News and Press Releases

Kentucky-Based Defense Contractors Agree To Pay $6.25 Million To Resolve Allegations That They Submitted False Statements And Claims To Obtain Army Contracts

– Wrongfully obtained Army contracts to build Fort Campbell courthouse and maintain Army facilities in Fort Knox

December 5, 2012

LOUISVILLE, Ky. – The United States Department of Justice, the United States Attorney’s Office for the Western District of Kentucky, the Office of the Inspector General for the Small Business Administration; and the Office of the Inspector General for the Department of Defense, today announced a $6.25 million dollar settlement with Kentucky-based Lusk Mechanical Contractors and Commonwealth Technologies to resolve allegations that they submitted false statements to the Small Business Administration and false claims to the United States Army.

The United States alleged that the companies, and Commonwealth owners Harry Lusk and Wendell Goodman, made or caused to be made false statements to the Small Business Administration (SBA) to obtain certification as a Historically Underutilized Business Zone (HUBZone) company, and then used this certification to wrongfully obtain Army contracts to build a courthouse in Fort Campbell, Kentucky, and to complete maintenance and other repairs to Army facilities in Fort Knox, Kentucky.

“They abused a program meant to assist small businesses located in financially disadvantaged communities,” stated David J. Hale, U.S. Attorney for the Western District of Kentucky. “Today’s multimillion dollar settlement is the result of a successfully coordinated effort among law enforcement agencies and my office, working together to hold these business owners accountable.”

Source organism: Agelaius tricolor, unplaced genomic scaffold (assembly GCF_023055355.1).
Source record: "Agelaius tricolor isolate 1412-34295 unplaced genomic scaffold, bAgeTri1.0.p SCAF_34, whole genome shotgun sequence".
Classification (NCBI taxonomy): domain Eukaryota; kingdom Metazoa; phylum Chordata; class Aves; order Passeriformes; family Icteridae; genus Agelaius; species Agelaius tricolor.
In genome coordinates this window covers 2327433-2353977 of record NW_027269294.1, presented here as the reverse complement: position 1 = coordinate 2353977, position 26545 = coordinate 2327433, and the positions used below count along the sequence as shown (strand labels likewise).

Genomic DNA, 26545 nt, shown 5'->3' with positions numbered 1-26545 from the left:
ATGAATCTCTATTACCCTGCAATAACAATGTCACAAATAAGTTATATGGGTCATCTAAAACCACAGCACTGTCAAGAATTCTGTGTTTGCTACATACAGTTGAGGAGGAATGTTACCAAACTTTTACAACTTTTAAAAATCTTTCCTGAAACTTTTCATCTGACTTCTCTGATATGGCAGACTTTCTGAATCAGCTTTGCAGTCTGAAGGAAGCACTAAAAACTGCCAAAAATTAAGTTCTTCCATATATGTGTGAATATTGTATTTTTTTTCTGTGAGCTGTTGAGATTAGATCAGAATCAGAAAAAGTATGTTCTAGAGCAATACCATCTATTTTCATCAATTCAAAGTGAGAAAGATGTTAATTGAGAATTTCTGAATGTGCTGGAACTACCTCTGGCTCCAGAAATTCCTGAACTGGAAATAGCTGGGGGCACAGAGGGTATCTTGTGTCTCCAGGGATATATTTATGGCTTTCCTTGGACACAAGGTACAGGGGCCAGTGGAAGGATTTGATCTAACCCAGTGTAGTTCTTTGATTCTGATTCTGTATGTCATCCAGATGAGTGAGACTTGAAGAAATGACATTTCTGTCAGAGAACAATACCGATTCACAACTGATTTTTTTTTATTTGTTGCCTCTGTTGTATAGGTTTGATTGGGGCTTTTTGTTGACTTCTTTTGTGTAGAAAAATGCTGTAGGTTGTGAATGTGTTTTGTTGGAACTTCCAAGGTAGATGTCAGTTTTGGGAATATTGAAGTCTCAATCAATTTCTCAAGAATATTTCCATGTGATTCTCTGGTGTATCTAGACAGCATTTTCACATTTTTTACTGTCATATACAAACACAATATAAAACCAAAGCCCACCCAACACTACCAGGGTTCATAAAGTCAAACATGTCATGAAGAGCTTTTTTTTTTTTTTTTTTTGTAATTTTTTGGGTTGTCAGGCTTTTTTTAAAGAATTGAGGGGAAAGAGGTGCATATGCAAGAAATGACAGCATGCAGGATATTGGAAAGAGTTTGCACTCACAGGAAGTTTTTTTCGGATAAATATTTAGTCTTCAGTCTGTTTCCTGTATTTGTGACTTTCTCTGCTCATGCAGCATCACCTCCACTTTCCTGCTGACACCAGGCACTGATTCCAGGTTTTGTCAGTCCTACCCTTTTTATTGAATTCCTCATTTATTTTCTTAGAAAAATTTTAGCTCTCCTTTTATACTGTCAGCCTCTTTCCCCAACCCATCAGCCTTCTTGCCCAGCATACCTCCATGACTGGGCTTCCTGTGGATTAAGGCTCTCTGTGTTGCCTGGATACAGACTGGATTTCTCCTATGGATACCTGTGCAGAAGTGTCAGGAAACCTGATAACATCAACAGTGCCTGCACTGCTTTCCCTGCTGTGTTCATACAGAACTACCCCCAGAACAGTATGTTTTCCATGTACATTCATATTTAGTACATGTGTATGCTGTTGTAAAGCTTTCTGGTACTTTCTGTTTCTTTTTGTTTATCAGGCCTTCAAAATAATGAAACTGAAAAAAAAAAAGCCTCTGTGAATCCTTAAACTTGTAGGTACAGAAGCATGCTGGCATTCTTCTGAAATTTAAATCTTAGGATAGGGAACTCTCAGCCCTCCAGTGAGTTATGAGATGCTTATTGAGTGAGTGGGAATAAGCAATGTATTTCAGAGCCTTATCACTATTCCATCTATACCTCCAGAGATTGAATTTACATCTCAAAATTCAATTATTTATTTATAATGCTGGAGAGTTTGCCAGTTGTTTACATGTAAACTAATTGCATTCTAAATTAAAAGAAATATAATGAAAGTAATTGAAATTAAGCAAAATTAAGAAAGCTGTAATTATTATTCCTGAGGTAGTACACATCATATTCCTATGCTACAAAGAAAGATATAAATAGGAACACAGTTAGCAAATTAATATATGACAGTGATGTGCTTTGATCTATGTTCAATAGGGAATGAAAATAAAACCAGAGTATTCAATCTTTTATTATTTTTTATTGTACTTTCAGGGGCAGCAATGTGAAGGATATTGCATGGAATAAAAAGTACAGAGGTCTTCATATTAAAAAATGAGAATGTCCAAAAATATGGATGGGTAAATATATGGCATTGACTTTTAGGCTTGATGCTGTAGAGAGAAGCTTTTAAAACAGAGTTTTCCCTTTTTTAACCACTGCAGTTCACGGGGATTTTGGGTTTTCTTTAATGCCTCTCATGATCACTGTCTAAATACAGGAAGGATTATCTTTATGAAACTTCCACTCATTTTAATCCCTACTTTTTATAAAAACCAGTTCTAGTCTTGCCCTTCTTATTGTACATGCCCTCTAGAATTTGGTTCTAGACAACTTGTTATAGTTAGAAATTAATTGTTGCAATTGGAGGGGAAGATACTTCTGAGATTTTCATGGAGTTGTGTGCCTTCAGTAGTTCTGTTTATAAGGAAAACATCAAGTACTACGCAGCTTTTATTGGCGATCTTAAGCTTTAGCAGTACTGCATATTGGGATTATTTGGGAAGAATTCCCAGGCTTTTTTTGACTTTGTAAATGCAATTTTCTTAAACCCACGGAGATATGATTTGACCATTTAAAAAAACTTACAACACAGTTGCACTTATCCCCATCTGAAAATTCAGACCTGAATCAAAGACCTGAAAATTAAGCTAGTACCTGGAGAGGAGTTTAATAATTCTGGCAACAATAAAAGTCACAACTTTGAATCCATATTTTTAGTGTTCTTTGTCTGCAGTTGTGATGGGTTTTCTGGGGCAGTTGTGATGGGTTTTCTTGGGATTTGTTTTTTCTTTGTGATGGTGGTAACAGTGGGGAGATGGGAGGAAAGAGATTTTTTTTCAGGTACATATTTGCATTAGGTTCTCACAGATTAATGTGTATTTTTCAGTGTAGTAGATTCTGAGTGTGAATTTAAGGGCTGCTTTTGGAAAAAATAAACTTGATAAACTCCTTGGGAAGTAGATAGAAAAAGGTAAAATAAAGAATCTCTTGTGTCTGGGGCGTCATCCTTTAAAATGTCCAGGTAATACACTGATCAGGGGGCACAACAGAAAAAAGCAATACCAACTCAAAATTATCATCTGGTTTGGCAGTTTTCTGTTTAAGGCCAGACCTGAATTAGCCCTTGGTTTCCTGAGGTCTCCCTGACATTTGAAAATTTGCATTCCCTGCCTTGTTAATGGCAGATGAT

“As our economy continues to improve, the HUBZone program provides a critical lifeline to small businesses that voluntarily chose to locate in areas that often have difficulty attracting business,” said Stuart F. Delery, Principal Deputy Assistant Attorney General for the Justice Department’s Civil Division. “Companies that set up sham offices not only break the law, but deprive the HUBZone communities and legitimate HUBZone businesses of the benefits of the HUBZone program.”

"This investigation is the result of a highly successful joint effort by the Defense Criminal Investigative Service (DCIS) and one of our key law enforcement partners - the SBA's Office of Inspector General. Fraud in military contracting undermines the confidence of the American public who demand a military procurement system that spends their tax dollars wisely and responsibly. In this case, it is alleged that Lusk Mechanical Contractors created a sham HUBZone front company in order to obtain millions of dollars in set aside HUBZone contracts from Fort Campbell and Fort Knox to which Lusk was not entitled. This investigation should serve as a warning for those intent on defrauding the U.S. military and American public that DCIS will aggressively investigate these matters," said Bret Flinn, Resident Agent in Charge of DCIS' Dayton Resident Agency."

“The HUBZone Program offers significant benefits to eligible small businesses and is an important tool for unlocking the potential of historically underutilized business zones,” said Inspector General Peggy E. Gustafson of the Small Business Administration. “Preferences for federal contract awards must not be given to persons who lie in order to claim eligibility. I applaud the dedication and perseverance of our law enforcement partners as justice is served here today on behalf of the American taxpayer.”